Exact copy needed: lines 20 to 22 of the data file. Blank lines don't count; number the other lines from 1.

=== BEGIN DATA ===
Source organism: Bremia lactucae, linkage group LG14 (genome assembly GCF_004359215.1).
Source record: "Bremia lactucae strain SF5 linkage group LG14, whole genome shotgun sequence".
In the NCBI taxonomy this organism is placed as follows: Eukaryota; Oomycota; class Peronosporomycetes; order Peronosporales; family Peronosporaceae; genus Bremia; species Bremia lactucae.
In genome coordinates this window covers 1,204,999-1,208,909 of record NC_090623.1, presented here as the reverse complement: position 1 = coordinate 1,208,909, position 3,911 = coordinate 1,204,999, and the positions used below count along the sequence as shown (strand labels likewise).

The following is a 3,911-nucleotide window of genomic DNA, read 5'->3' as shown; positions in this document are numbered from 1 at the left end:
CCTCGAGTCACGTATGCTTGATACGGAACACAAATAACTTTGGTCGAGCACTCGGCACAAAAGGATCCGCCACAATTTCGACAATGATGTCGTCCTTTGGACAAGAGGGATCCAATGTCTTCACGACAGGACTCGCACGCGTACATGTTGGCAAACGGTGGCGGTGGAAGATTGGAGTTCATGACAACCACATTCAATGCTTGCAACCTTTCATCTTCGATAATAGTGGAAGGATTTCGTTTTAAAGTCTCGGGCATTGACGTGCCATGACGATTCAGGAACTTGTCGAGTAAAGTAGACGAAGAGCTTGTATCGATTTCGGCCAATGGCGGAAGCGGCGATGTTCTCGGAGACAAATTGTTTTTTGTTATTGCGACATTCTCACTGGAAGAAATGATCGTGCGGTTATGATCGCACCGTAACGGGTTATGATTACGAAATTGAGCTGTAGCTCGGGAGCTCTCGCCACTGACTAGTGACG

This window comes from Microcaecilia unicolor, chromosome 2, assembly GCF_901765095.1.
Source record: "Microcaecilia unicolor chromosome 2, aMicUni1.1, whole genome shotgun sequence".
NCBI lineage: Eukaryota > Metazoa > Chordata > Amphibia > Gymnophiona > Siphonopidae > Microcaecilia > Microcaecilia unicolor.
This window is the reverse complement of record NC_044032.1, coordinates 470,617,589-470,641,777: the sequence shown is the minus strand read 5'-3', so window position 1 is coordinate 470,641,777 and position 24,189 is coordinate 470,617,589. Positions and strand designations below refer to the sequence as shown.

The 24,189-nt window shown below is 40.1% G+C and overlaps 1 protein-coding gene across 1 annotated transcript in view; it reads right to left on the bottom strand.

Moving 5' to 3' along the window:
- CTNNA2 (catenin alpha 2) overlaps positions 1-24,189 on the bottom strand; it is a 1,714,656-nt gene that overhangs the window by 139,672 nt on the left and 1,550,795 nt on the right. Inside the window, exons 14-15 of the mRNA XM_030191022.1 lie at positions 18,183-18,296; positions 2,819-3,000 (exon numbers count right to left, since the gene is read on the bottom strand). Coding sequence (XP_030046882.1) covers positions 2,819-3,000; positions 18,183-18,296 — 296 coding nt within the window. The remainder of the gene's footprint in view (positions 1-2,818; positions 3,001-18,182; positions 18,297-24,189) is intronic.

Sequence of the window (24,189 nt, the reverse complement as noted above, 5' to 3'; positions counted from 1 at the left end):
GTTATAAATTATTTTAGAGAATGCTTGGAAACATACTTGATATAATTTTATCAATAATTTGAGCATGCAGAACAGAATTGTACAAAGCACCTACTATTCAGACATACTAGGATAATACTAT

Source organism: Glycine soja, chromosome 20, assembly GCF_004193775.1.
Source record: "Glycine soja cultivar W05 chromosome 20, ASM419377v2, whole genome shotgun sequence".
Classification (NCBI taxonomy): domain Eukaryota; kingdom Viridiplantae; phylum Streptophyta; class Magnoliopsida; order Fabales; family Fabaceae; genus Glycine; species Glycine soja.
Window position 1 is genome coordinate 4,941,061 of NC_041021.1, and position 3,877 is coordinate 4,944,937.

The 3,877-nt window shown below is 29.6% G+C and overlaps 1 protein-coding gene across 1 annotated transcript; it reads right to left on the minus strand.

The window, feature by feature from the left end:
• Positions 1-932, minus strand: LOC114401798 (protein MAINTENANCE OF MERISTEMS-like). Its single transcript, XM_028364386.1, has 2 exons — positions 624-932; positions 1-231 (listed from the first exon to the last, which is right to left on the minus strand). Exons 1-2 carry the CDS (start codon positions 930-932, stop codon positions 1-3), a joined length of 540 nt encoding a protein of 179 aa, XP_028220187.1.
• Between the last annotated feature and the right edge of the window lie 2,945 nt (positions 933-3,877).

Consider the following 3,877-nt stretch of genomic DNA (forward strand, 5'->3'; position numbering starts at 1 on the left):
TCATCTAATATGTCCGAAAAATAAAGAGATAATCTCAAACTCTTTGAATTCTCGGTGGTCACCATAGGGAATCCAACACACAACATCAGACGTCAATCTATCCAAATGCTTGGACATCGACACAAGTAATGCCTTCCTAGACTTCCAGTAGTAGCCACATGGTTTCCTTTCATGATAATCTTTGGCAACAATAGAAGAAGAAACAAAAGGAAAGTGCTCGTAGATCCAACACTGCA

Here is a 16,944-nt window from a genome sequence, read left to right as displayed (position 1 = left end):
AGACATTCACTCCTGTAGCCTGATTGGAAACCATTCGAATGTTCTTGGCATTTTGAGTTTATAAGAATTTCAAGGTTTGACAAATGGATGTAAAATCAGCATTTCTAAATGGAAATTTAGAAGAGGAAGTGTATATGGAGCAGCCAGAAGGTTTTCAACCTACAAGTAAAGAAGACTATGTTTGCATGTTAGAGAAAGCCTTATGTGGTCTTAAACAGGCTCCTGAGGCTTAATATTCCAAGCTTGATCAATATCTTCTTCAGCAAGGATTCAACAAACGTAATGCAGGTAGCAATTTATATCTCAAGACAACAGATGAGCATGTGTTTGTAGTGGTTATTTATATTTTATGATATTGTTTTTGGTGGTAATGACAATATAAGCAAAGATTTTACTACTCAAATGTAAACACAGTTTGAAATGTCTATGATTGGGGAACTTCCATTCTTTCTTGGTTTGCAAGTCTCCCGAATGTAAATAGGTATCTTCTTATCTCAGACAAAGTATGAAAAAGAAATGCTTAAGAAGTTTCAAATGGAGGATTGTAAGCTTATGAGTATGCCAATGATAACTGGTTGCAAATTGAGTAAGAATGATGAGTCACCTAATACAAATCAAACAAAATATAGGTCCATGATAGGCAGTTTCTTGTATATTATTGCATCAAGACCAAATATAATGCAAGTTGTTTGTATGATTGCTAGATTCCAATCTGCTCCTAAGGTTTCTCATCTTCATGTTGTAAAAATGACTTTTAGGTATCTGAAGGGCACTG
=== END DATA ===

The 3,877-nt window shown below is 29.6% G+C and overlaps 1 protein-coding gene across 1 annotated transcript; it reads right to left on the minus strand.

The window, feature by feature from the left end:
• Positions 1-932, minus strand: LOC114401798 (protein MAINTENANCE OF MERISTEMS-like). Its single transcript, XM_028364386.1, has 2 exons — positions 624-932; positions 1-231 (listed from the first exon to the last, which is right to left on the minus strand). Exons 1-2 carry the CDS (start codon positions 930-932, stop codon positions 1-3), a joined length of 540 nt encoding a protein of 179 aa, XP_028220187.1.